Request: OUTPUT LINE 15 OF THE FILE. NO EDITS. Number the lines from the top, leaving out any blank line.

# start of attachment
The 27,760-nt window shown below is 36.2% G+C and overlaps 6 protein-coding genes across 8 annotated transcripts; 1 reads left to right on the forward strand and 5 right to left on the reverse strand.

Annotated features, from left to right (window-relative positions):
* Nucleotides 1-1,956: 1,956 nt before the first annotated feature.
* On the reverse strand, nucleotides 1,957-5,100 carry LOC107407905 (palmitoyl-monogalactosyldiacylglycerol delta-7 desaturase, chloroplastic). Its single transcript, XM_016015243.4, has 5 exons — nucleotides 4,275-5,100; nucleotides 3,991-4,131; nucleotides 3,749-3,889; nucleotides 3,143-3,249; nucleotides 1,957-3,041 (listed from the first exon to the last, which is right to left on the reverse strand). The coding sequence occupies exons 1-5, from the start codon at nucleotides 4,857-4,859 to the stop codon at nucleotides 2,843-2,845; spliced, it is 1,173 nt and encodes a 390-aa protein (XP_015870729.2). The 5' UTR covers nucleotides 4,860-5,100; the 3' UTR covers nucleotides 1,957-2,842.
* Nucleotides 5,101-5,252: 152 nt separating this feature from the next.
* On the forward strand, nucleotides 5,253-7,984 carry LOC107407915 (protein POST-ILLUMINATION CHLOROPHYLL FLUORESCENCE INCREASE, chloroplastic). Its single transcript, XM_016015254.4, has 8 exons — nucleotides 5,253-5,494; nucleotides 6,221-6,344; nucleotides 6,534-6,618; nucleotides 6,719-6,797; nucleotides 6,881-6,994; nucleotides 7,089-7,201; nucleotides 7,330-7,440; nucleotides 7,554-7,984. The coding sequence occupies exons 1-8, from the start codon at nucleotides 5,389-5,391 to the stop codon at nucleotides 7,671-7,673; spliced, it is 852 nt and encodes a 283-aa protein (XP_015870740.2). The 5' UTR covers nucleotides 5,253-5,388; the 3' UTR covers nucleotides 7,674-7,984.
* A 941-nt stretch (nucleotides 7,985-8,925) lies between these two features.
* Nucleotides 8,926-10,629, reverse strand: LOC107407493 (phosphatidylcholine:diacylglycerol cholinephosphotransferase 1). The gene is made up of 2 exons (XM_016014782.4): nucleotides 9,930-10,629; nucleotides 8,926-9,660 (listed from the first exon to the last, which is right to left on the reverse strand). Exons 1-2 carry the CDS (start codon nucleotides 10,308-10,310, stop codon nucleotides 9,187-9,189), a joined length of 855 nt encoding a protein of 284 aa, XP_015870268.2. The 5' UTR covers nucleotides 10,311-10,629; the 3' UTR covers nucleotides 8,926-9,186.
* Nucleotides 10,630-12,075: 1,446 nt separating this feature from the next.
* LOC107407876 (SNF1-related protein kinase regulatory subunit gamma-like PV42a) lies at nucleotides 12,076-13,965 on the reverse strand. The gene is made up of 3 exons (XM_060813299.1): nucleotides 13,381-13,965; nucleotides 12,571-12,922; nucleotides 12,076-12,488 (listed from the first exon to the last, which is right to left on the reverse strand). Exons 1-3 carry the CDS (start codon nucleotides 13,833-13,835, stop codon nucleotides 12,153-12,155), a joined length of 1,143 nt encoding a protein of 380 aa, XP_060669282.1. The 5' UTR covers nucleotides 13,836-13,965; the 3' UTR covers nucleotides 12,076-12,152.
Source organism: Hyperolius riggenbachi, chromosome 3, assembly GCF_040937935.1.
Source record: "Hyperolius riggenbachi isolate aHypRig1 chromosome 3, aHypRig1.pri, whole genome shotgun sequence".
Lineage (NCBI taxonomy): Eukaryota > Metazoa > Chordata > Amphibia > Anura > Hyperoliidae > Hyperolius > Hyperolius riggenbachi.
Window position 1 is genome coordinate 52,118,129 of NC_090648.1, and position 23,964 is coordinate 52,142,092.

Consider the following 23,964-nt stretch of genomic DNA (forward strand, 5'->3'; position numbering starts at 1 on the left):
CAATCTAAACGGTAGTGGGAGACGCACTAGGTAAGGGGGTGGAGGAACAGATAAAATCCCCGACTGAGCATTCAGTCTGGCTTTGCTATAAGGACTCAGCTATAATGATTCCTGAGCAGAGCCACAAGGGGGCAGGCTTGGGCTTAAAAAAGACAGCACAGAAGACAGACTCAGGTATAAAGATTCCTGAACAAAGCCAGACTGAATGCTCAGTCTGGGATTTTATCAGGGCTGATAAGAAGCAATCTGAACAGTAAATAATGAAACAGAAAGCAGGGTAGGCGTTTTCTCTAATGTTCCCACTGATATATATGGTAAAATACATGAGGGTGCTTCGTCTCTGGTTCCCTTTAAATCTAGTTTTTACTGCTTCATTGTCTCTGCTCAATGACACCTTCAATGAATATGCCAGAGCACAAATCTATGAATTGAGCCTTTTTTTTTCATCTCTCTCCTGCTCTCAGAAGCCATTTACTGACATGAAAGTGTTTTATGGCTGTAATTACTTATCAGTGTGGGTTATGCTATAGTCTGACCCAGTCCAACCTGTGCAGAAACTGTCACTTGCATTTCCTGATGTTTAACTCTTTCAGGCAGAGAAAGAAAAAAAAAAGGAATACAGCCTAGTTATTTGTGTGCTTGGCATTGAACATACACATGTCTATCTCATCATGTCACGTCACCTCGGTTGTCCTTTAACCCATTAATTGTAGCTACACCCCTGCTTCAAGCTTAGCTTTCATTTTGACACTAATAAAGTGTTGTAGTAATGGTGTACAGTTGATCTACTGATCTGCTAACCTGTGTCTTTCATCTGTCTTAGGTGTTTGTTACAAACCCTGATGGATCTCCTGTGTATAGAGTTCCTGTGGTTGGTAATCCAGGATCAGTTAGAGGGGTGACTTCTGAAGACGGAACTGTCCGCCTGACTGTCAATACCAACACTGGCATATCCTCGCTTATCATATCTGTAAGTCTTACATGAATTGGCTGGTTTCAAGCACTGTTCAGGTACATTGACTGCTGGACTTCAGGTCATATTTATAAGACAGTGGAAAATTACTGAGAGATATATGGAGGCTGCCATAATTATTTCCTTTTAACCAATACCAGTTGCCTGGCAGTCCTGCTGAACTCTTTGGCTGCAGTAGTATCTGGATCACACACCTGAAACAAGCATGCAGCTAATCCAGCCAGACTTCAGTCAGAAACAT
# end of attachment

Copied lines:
Consider the following 23,964-nt stretch of genomic DNA (forward strand, 5'->3'; position numbering starts at 1 on the left):